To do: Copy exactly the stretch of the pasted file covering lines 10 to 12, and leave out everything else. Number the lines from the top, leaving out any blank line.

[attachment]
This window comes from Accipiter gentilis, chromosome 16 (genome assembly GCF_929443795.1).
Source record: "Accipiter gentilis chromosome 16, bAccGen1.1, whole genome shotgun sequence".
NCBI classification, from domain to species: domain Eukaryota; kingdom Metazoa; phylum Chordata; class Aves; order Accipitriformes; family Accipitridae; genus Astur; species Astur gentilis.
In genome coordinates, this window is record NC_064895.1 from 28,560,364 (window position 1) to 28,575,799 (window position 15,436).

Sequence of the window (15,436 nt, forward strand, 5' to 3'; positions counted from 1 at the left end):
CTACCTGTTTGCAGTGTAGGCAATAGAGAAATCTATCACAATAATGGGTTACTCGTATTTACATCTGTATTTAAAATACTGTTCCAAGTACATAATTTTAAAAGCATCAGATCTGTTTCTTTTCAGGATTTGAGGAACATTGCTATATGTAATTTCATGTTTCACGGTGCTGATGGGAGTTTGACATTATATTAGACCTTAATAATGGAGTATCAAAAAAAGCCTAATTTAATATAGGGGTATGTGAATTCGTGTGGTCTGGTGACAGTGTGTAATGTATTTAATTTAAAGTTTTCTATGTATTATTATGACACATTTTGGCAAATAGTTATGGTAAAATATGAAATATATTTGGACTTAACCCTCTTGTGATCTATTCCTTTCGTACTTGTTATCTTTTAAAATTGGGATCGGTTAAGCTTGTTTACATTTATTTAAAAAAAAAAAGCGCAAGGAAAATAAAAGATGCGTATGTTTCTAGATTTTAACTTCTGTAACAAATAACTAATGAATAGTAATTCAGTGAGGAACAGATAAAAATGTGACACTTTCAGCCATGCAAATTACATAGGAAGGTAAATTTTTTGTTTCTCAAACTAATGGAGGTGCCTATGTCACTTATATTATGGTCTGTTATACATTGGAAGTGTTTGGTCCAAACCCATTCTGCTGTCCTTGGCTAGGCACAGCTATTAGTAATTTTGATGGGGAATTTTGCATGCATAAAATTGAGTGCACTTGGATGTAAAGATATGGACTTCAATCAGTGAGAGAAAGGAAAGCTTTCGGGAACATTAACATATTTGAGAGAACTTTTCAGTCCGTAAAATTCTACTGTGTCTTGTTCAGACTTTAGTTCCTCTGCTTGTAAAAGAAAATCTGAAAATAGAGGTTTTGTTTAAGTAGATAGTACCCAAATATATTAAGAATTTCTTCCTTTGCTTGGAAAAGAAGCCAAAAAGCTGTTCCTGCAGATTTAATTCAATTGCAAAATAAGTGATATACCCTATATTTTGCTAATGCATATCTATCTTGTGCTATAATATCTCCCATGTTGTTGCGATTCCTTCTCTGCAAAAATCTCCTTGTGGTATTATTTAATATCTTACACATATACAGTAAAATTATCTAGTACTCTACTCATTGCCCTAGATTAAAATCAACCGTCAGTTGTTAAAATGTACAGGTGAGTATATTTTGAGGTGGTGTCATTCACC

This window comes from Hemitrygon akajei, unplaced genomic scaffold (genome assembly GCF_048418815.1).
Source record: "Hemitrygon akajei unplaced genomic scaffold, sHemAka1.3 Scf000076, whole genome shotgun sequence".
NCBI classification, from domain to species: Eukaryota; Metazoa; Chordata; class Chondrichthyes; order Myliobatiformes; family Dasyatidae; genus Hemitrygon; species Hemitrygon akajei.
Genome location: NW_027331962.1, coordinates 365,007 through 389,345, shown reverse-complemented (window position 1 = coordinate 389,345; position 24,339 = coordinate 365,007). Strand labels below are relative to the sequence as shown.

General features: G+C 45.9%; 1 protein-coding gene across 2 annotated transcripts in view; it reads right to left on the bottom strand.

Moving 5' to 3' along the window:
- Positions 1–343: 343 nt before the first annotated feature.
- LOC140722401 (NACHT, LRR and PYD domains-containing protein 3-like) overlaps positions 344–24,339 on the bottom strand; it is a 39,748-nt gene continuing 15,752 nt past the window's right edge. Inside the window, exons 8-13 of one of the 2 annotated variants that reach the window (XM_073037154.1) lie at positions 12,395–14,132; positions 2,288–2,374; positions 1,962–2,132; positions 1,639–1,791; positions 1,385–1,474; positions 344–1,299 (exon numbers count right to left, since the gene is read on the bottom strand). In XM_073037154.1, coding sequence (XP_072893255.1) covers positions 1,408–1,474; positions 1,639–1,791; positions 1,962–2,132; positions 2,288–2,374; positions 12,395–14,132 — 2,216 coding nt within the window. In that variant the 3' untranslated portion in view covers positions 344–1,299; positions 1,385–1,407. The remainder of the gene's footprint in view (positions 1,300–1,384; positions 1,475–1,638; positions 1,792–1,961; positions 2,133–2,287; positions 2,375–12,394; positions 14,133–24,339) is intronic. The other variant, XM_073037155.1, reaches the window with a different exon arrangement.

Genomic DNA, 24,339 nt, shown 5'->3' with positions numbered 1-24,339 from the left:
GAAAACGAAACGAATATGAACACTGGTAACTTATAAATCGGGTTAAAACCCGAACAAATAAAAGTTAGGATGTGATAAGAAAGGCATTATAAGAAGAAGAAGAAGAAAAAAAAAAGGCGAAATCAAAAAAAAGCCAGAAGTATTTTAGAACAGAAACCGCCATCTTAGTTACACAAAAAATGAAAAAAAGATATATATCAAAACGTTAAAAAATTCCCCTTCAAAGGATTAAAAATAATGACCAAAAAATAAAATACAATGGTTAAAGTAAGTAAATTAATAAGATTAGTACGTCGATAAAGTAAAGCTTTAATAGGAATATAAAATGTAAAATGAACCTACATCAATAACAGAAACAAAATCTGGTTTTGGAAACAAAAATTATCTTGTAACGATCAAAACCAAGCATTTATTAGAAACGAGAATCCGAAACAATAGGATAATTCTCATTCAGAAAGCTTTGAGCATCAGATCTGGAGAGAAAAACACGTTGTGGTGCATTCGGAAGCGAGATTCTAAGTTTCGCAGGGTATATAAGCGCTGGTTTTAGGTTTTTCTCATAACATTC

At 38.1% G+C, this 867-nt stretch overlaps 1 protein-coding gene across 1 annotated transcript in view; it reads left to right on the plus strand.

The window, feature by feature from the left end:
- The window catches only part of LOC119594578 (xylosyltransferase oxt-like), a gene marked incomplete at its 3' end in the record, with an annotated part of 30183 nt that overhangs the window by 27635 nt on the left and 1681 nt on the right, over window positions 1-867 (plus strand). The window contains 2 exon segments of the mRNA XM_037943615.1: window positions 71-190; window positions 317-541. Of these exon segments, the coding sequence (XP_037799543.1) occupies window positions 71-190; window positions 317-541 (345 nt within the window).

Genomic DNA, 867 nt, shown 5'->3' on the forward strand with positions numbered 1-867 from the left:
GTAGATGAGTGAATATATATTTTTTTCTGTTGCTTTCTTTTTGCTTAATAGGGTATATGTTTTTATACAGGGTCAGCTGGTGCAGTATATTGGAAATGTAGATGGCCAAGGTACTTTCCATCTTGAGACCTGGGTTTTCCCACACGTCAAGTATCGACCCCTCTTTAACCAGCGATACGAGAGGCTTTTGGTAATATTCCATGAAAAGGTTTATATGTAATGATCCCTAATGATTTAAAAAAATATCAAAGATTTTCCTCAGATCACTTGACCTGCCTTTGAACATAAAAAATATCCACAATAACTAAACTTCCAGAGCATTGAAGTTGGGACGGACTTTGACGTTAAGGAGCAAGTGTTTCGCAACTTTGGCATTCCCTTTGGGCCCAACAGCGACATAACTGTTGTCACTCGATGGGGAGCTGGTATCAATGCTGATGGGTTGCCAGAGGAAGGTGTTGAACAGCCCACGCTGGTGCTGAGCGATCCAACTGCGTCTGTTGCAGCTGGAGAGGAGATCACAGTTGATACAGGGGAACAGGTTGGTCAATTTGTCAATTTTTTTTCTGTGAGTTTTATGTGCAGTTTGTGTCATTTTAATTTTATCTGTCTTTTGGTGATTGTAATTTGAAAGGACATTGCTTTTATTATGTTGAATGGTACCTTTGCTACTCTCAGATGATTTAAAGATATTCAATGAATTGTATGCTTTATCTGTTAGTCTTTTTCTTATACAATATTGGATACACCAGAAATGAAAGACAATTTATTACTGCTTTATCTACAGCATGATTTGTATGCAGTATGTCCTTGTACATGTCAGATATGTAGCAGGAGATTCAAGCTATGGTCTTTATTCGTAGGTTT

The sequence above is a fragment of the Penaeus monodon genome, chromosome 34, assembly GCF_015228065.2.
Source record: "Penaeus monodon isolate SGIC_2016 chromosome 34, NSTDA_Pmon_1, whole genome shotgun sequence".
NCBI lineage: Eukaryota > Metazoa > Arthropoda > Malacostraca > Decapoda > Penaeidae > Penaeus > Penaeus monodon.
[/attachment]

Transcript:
Genome location: NW_027331962.1, coordinates 365,007 through 389,345, shown reverse-complemented (window position 1 = coordinate 389,345; position 24,339 = coordinate 365,007). Strand labels below are relative to the sequence as shown.

General features: G+C 45.9%; 1 protein-coding gene across 2 annotated transcripts in view; it reads right to left on the bottom strand.

Moving 5' to 3' along the window: